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Justice Souter Describes Judges' Impact on History as 'Slight'

PHILADELPHIA -- In his first public speech since announcing his retirement from the Supreme Court, Justice David Souter argued Tuesday that while most justices and cases are quickly forgotten, they play an “imperative” role in maintaining a safe, stable democracy.

“For most of us, the very best work that we do sinks into the stream pretty quickly," Souter told more than 300 judges at the annual Third Circuit Judicial Conference in Philadelphia.

"And if we have got to look for a satisfaction that is more than momentary, God knows if we are gonna look for one that endures for a career or a lifetime, we have got to find that satisfaction not in the great moments but in being part of the great stream,” he said. 

Souter, who spoke for only about 14 minutes, was uncharacteristically melancholy and emotional in his remarks to a group he has addressed annually since taking his seat on the nation’s highest court in 1990.

Souter, 69, oversees the Third Circuit Court of Appeals, which includes Pennsylvania, New Jersey and Delaware.

Quoting a legal scholar who once questioned his place in history, Souter’s answer was that judges must look at the big picture when considering their impact.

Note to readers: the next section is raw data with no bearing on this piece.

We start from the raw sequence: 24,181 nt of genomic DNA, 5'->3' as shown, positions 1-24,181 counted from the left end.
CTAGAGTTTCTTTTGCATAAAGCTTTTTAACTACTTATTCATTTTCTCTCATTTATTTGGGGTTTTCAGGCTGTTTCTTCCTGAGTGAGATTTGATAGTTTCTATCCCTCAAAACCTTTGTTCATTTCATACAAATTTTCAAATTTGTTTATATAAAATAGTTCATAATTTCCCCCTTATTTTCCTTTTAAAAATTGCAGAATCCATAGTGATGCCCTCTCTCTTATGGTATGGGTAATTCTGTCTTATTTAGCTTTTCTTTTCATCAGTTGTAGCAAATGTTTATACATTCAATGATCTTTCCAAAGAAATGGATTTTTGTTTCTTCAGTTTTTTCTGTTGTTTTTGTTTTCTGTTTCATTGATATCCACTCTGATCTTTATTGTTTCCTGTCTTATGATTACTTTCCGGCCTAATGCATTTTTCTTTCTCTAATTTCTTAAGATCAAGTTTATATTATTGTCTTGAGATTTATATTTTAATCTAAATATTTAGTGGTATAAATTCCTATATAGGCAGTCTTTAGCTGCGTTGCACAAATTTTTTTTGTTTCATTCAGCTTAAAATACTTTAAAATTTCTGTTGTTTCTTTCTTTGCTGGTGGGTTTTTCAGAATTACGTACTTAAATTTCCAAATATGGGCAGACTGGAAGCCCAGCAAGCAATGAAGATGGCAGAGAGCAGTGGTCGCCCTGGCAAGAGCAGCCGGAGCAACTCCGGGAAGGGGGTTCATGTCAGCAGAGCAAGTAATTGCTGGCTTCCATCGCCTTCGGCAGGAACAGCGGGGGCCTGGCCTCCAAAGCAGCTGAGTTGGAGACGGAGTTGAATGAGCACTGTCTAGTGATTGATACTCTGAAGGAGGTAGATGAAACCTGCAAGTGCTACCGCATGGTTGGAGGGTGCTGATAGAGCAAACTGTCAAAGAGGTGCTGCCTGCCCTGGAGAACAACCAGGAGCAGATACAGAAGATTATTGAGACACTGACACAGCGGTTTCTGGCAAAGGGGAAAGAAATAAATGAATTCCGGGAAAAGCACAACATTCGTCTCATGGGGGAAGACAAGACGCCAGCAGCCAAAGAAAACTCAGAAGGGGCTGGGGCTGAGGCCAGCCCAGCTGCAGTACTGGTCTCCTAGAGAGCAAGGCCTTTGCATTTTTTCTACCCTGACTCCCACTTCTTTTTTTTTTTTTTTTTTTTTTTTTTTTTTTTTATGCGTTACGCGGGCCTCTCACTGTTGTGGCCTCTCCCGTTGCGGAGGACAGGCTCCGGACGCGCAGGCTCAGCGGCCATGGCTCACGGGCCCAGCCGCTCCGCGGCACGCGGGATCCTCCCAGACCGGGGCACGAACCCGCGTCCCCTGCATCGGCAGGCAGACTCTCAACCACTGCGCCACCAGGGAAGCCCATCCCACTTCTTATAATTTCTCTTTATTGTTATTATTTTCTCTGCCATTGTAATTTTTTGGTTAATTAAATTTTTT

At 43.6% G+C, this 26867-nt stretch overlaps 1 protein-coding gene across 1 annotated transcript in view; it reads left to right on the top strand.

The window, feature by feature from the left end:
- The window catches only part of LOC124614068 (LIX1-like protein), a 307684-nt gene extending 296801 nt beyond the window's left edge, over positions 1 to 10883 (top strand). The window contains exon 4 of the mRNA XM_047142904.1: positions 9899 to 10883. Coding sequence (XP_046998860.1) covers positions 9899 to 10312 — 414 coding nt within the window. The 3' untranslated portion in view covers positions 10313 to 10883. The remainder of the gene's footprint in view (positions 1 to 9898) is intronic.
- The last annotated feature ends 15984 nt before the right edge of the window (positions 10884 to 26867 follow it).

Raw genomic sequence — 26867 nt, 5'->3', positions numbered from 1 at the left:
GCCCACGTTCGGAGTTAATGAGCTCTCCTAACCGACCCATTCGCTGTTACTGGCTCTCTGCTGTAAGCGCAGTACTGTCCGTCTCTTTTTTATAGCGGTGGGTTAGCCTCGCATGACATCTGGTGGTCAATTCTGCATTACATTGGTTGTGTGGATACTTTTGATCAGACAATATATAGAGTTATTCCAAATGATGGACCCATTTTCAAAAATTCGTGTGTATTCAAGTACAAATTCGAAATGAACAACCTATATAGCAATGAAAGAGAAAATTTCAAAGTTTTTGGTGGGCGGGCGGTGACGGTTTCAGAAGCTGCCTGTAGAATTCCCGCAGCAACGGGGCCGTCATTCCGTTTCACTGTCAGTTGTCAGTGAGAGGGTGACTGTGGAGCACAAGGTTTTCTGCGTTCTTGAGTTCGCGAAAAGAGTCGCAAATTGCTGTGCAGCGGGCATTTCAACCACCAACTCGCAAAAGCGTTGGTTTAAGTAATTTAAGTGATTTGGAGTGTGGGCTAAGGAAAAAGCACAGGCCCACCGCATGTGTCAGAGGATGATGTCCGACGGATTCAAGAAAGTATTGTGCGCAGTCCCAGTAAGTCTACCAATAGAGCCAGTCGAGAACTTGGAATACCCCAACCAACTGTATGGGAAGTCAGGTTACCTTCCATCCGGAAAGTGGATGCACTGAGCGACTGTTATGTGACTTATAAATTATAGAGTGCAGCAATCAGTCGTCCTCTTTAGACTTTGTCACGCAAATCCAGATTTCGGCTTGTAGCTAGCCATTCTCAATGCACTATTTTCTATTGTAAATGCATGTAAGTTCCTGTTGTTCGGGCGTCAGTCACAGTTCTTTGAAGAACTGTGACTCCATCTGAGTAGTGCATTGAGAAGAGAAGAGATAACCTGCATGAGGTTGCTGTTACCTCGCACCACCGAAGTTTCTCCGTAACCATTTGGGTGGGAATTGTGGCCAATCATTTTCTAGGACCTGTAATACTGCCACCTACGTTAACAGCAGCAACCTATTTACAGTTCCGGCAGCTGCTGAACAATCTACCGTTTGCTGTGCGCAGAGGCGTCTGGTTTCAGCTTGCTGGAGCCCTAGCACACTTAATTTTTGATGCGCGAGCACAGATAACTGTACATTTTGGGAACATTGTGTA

“Our value does not come from the moment we all aspire to have---the moment of the error-free trial, of the perfect decision and opinion…(we) thought should get into the case books by next year,” Souter said, noting that there are only a handful of famous decisions remembered beyond 20 years like Marbury v. Madison (1803).

“If we are a lucky we all have a few of those (decisions) in our careers. But if we are honest we have to realize our significance, even if we are lucky, is very slight,” he said.

Souter, who has previously described returning to the court every year as an “annual intellectual lobotomy,” also recalled a recent visit to Westminster Abbey, the burial site for former British leaders where the royal court met for centuries.

“I think I saw the individuals whose faces were obscure and names were unknown and I think realized that I was part of that company,” he added.

More important Souter said is for judges to think of themselves as part of a “great guild" whose members are mostly “forgotten” but still fought to keep their values alive.

“The law has replenished its people as it has replenished its cases,” he said. “There has to be a safe place and we are it.”